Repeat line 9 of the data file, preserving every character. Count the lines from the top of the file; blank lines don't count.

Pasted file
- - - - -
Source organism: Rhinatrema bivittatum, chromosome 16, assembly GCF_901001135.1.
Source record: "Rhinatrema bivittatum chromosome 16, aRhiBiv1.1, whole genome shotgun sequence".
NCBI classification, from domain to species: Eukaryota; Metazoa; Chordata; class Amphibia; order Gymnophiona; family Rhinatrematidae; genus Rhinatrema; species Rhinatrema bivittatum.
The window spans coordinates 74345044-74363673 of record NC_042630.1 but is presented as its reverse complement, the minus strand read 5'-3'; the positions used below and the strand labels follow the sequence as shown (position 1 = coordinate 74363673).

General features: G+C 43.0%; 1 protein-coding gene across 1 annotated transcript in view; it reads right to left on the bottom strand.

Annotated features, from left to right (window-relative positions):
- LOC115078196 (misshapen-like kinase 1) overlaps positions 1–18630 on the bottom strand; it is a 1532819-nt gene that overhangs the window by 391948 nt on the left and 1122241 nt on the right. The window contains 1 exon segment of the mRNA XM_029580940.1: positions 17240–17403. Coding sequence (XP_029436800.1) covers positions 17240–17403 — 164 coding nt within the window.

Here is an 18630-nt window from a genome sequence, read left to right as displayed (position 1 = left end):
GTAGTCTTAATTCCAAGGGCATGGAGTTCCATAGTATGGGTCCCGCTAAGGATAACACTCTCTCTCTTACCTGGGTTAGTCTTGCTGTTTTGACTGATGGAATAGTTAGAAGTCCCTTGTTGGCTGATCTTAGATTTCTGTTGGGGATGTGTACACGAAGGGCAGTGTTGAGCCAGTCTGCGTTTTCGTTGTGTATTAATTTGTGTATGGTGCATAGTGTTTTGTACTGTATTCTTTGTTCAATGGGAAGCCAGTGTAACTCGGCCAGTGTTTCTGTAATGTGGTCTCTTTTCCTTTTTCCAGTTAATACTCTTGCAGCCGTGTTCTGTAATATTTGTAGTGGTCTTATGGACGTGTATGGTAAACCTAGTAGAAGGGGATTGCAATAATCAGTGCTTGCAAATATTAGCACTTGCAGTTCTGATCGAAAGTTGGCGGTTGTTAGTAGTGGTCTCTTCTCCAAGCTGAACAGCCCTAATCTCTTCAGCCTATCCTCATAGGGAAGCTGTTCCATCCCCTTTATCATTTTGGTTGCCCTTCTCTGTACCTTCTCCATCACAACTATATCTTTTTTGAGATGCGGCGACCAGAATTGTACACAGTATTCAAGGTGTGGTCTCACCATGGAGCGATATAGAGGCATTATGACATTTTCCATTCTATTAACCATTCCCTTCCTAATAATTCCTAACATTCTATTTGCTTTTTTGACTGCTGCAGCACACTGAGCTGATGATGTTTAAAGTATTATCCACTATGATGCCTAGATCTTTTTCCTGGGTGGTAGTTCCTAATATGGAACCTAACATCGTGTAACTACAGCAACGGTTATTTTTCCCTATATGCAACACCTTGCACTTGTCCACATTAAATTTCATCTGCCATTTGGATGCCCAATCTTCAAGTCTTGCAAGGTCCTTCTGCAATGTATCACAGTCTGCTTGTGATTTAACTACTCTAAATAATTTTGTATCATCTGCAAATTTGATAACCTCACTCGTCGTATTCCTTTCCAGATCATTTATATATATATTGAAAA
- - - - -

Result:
GTAGTCTTAATTCCAAGGGCATGGAGTTCCATAGTATGGGTCCCGCTAAGGATAACACTCTCTCTCTTACCTGGGTTAGTCTTGCTGTTTTGACTGATGGAATAGTTAGAAGTCCCTTGTTGGCTGATCTTAGATTTCTGTTGGGGATGTGTACACGAAGGGCAGTGTTGAGCCAGTCTGCGTTTTCGTTGTGTATTAATTTGTGTATGGTGCATAGTGTTTTGTACTGTATTCTTTGTTCAATGGGAAGCCAGTGTAACTCGGCCAGTGTTTCTGTAATGTGGTCTCTTTTCCTTTTTCCAGTTAATACTCTTGCAGCCGTGTTCTGTAATATTTGTAGTGGTCTTATGGACGTGTATGGTAAACCTAGTAGAAGGGGATTGCAATAATCAGTGCTTGCAAATATTAGCACTTGCAGTTCTGATCGAAAGTTGGCGGTTGTTAGTAGTGGTCTCTTCTCCAAGCTGAACAGCCCTAATCTCTTCAGCCTATCCTCATAGGGAAGCTGTTCCATCCCCTTTATCATTTTGGTTGCCCTTCTCTGTACCTTCTCCATCACAACTATATCTTTTTTGAGATGCGGCGACCAGAATTGTACACAGTATTCAAGGTGTGGTCTCACCATGGAGCGATATAGAGGCATTATGACATTTTCCATTCTATTAACCATTCCCTTCCTAATAATTCCTAACATTCTATTTGCTTTTTTGACTGCTGCAGCACACTGAGCTGATGATGTTTAAAGTATTATCCACTATGATGCCTAGATCTTTTTCCTGGGTGGTAGTTCCTAATATGGAACCTAACATCGTGTAACTACAGCAACGGTTATTTTTCCCTATATGCAACACCTTGCACTTGTCCACATTAAATTTCATCTGCCATTTGGATGCCCAATCTTCAAGTCTTGCAAGGTCCTTCTGCAATGTATCACAGTCTGCTTGTGATTTAACTACTCTAAATAATTTTGTATCATCTGCAAATTTGATAACCTCACTCGTCGTATTCCTTTCCAGATCATTTATATATATATTGAAAA